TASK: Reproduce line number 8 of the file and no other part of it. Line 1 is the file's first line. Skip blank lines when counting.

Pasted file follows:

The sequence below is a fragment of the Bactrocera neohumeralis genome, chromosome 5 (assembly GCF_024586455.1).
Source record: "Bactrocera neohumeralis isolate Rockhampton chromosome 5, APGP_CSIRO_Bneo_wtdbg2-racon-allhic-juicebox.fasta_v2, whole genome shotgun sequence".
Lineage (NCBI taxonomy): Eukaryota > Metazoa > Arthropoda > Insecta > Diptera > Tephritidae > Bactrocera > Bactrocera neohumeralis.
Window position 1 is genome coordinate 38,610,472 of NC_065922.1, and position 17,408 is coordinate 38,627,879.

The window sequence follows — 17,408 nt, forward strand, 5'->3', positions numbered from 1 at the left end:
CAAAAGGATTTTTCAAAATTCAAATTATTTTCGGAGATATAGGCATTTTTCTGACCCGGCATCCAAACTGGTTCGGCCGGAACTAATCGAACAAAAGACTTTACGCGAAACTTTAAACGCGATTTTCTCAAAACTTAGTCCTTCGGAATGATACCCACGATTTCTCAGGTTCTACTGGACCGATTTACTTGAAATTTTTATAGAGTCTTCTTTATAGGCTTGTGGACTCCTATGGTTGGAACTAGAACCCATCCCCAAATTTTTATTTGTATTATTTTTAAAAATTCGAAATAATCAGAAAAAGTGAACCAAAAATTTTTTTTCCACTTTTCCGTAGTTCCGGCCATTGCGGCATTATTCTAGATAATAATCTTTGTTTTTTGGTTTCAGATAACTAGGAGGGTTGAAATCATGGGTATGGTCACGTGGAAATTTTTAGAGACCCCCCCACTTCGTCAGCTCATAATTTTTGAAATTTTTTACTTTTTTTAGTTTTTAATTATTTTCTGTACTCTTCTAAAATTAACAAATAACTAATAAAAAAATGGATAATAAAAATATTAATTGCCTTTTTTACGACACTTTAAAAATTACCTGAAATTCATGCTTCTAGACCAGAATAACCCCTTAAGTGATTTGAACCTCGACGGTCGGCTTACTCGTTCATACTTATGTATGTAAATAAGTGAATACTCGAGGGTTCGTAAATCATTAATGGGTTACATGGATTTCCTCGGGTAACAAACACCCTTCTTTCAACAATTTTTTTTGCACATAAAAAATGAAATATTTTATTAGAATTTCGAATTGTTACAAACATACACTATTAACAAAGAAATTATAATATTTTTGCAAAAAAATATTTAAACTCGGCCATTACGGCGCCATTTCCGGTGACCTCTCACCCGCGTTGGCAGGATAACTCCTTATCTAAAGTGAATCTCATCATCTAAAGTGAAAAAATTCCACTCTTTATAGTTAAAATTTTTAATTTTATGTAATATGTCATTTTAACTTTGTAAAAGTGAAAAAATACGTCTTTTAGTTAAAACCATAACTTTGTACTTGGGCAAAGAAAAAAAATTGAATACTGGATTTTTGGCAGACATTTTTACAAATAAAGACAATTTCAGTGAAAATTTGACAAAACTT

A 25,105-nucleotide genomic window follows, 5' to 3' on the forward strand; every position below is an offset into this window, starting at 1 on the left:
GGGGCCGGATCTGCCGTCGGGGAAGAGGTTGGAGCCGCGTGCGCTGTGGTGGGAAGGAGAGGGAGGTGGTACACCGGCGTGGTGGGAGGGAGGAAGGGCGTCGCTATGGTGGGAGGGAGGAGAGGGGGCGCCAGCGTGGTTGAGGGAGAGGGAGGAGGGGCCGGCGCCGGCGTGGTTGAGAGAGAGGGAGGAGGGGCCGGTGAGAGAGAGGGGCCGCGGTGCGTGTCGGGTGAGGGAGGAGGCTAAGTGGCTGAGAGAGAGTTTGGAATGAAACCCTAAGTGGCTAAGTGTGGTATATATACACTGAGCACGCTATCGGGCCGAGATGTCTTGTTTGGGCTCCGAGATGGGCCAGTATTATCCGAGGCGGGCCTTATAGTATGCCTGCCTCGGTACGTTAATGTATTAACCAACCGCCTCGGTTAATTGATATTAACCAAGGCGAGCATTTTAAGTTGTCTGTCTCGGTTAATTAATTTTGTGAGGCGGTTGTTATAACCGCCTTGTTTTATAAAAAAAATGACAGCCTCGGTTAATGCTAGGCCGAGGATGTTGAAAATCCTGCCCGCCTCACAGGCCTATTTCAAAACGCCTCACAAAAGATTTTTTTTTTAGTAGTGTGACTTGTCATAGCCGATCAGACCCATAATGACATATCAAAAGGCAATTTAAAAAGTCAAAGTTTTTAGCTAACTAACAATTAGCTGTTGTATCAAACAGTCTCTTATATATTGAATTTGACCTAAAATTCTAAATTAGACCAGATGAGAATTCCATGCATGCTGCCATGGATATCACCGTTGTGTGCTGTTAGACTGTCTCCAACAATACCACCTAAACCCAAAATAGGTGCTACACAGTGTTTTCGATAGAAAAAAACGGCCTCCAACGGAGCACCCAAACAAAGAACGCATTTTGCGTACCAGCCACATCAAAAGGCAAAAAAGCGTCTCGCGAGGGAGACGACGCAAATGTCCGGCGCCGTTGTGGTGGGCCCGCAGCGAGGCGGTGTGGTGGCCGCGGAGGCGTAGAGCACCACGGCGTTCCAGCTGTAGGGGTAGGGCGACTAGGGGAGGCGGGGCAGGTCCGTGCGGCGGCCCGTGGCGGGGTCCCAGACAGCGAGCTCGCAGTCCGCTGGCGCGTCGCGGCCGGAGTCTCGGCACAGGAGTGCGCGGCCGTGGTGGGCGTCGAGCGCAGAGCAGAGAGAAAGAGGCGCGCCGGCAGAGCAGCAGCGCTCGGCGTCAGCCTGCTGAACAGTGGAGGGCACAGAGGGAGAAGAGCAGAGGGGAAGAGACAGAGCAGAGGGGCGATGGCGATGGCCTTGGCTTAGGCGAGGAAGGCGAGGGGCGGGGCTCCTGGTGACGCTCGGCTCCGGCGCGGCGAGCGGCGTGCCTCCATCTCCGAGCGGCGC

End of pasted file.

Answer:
GGGGCCGGATCTGCCGTCGGGGAAGAGGTTGGAGCCGCGTGCGCTGTGGTGGGAAGGAGAGGGAGGTGGTACACCGGCGTGGTGGGAGGGAGGAAGGGCGTCGCTATGGTGGGAGGGAGGAGAGGGGGCGCCAGCGTGGTTGAGGGAGAGGGAGGAGGGGCCGGCGCCGGCGTGGTTGAGAGAGAGGGAGGAGGGGCCGGTGAGAGAGAGGGGCCGCGGTGCGTGTCGGGTGAGGGAGGAGGCTAAGTGGCTGAGAGAGAGTTTGGAATGAAACCCTAAGTGGCTAAGTGTGGTATATATACACTGAGCACGCTATCGGGCCGAGATGTCTTGTTTGGGCTCCGAGATGGGCCAGTATTATCCGAGGCGGGCCTTATAGTATGCCTGCCTCGGTACGTTAATGTATTAACCAACCGCCTCGGTTAATTGATATTAACCAAGGCGAGCATTTTAAGTTGTCTGTCTCGGTTAATTAATTTTGTGAGGCGGTTGTTATAACCGCCTTGTTTTATAAAAAAAATGACAGCCTCGGTTAATGCTAGGCCGAGGATGTTGAAAATCCTGCCCGCCTCACAGGCCTATTTCAAAACGCCTCACAAAAGATTTTTTTTTTAGTAGTGTGACTTGTCATAGCCGATCAGACCCATAATGACATATCAAAAGGCAATTTAAAAAGTCAAAGTTTTTAGCTAACTAACAATTAGCTGTTGTATCAAACAGTCTCTTATATATTGAATTTGACCTAAAATTCTAAATTAGACCAGATGAGAATTCCATGCATGCTGCCATGGATATCACCGTTGTGTGCTGTTAGACTGTCTCCAACAATACCACCTAAACCCAAAATAGGTGCTACACAGTGTTTTCGATAGAAAAAAACGGCCTCCAACGGAGCACCCAAACAAAGAACGCATTTTGCGTACCAGCCACATCAAAAGGCAAAAAAGCGTCTCGCGAGGGAGACGACGCAAATGTCCGGCGCCGTTGTGGTGGGCCCGCAGCGAGGCGGTGTGGTGGCCGCGGAGGCGTAGAGCACCACGGCGTTCCAGCTGTAGGGGTAGGGCGACTAGGGGAGGCGGGGCAGGTCCGTGCGGCGGCCCGTGGCGGGGTCCCAGACAGCGAGCTCGCAGTCCGCTGGCGCGTCGCGGCCGGAGTCTCGGCACAGGAGTGCGCGGCCGTGGTGGGCGTCGAGCGCAGAGCAGAGAGAAAGAGGCGCGCCGGCAGAGCAGCAGCGCTCGGCGTCAGCCTGCTGAACAGTGGAGGGCACAGAGGGAGAAGAGCAGAGGGGAAGAGACAGAGCAGAGGGGCGATGGCGATGGCCTTGGCTTAGGCGAGGAAGGCGAGGGGCGGGGCTCCTGGTGACGCTCGGCTCCGGCGCGGCGAGCGGCGTGCCTCCATCTCCGAGCGGCGC